Nantou County’s Lugu Township (鹿谷) Farmers’ Association paid its members in Chinese currency twice in 2017, the Democratic Progressive Party (DPP) said yesterday.
DPP Nantou County chapter member Tseng Tsung-kai (曾琮愷) and Shueili Borough (水里) warden Chen Kuei-yu (陳癸佑) held a news conference in front of the Nantou County Government building, where Chen said that his wife, Chen Yu-min (陳尤敏), learned of the incident when canvassing for votes and that she was asked to make it known.
Association members were allegedly paid in Chinese yuan equivalent to NT$6,000 (US$211 at the current exchange rate) for working overtime in June 2017, and December 2017 or January 2018, Chen said.
Photo: Chang Hsieh-sheng, Taipei Times
A preliminary inquiry by Chen and Tseng found that association representatives, managers and supervisors had brought more than 600,000 yuan (US$92,943 at the current exchange rate) into Taiwan in 2016 and 2017.
The Ministry of Labor yesterday said wages should be paid in legal tender, citing Article 22 of the Labor Standards Act (勞動基準法).
Wage is defined in the act as the payment one receives in compensation for their work, including overtime pay.
If the employer is based in Taiwan, it should pay in New Taiwan dollars, the legal tender of the nation, the ministry said.
The ministry said that even if association members had not expressed discontent upon receiving Chinese yuan, the currency is not considered legal tender and the association could face fine of betwwen NT$20,000 and NT$1 million for breaking the law.
Tseng called for an investigation into the issue, especially into how the money arrived in Taiwan, whether it went through legal channels and whether its distribution was related to association elections.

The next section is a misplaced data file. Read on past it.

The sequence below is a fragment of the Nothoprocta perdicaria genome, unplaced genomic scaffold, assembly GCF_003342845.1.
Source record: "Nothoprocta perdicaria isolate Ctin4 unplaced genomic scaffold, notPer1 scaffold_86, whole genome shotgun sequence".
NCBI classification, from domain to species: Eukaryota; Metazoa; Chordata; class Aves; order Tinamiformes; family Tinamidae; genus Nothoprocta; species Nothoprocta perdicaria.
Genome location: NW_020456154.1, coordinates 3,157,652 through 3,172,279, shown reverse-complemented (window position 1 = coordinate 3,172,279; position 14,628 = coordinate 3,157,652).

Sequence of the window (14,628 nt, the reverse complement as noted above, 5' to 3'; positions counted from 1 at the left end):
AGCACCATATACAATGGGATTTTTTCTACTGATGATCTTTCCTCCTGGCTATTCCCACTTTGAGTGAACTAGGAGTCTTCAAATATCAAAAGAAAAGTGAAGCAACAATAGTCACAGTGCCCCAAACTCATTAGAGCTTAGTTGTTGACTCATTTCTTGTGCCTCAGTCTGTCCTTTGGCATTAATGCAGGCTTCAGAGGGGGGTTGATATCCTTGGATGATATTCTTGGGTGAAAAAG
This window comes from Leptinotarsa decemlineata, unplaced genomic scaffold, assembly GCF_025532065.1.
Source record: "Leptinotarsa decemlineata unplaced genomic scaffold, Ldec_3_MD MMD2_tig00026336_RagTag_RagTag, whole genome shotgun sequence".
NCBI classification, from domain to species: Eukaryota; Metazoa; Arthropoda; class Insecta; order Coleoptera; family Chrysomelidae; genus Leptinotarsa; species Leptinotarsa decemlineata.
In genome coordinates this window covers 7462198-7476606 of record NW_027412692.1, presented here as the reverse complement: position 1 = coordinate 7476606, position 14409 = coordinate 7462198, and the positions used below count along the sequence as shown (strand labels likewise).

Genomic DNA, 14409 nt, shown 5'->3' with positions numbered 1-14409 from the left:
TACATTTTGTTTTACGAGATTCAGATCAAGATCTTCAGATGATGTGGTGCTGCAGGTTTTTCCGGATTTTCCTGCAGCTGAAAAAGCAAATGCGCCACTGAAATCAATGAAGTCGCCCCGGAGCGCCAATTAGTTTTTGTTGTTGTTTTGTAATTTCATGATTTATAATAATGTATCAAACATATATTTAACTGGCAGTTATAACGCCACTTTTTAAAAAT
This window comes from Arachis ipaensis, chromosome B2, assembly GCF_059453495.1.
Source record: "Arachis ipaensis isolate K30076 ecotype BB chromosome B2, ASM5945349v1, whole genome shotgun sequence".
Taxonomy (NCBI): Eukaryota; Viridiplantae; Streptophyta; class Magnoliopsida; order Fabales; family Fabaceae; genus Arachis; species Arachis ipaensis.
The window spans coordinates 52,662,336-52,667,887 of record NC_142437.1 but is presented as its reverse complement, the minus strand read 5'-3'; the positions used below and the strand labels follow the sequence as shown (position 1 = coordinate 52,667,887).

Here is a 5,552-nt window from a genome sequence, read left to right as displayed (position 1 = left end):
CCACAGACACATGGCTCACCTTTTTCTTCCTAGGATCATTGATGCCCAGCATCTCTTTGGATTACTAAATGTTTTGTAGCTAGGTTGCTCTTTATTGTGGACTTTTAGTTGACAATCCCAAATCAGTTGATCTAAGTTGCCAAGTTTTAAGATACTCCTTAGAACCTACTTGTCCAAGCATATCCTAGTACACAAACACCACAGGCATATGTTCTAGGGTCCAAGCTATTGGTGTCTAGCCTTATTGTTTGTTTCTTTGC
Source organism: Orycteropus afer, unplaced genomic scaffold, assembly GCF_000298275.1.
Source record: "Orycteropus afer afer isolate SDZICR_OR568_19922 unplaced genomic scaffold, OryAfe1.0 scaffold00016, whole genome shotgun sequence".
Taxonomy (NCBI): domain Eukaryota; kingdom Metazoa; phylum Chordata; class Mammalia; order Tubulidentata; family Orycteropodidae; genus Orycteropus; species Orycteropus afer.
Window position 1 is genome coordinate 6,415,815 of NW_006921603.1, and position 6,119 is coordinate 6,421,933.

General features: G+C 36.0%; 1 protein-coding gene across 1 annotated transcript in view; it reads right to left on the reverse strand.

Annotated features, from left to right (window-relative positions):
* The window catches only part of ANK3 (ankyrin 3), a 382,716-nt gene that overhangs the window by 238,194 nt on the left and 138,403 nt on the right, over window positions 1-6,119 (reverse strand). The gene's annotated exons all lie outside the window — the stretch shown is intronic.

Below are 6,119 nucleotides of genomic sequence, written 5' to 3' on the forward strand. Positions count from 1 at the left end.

The Nantou County Farmers’ Association in early March 2017 held elections for new chairpersons, supervisors and directors-general.
However, there were no witnesses to back the allegations at yesterday’s news conference.
Association Director-General Lin Yi-neng (林義能) said the accusations were ludicrous.
The sources of the association’s funds are well-documented and they are proof of the its hard work to improve the finances of the township’s residents.
Lin said Chen had made the accusations in retaliation for his wife being disqualified from running for association director-general.
Tea from the Lugu area, especially Oolong tea, has long enjoyed international renown, and tea exhibitions and competitions have long been a stable source of income for the association since 1976, Lin said.
In compliance with government policies and export regulations, the association has established a special account in China for Chinese purchases of Lugu Oolong tea and has since accumulated more than 800,000 yuan, Lin added.
However, the Act Governing Relations Between the People of the Taiwan Area and the Mainland Area (臺灣地區與大陸地區人民關係條例) limits the amount of Chinese yuan a person can carry when entering or leaving Taiwan at 20,000, Lin said.
The association had to find ways to distribute the money generated by the sales of Lugu products to township residents, he said.
Nantou County Bureau of Agricultural Affairs Director Chen Jui-ching (陳瑞慶) said that the county government would look into the issue, but a preliminary inquiry had shown that the association did not break any laws, and if both sides had agreed to payments in Chinese currency it did not pose a problem.
The county government has yet to receive an official complaint, but would ask the association for information to clarify the issue, Chen Jui-ching said.
Additional reporting by Chang Hsieh-sheng and Hsieh Chieh-yu
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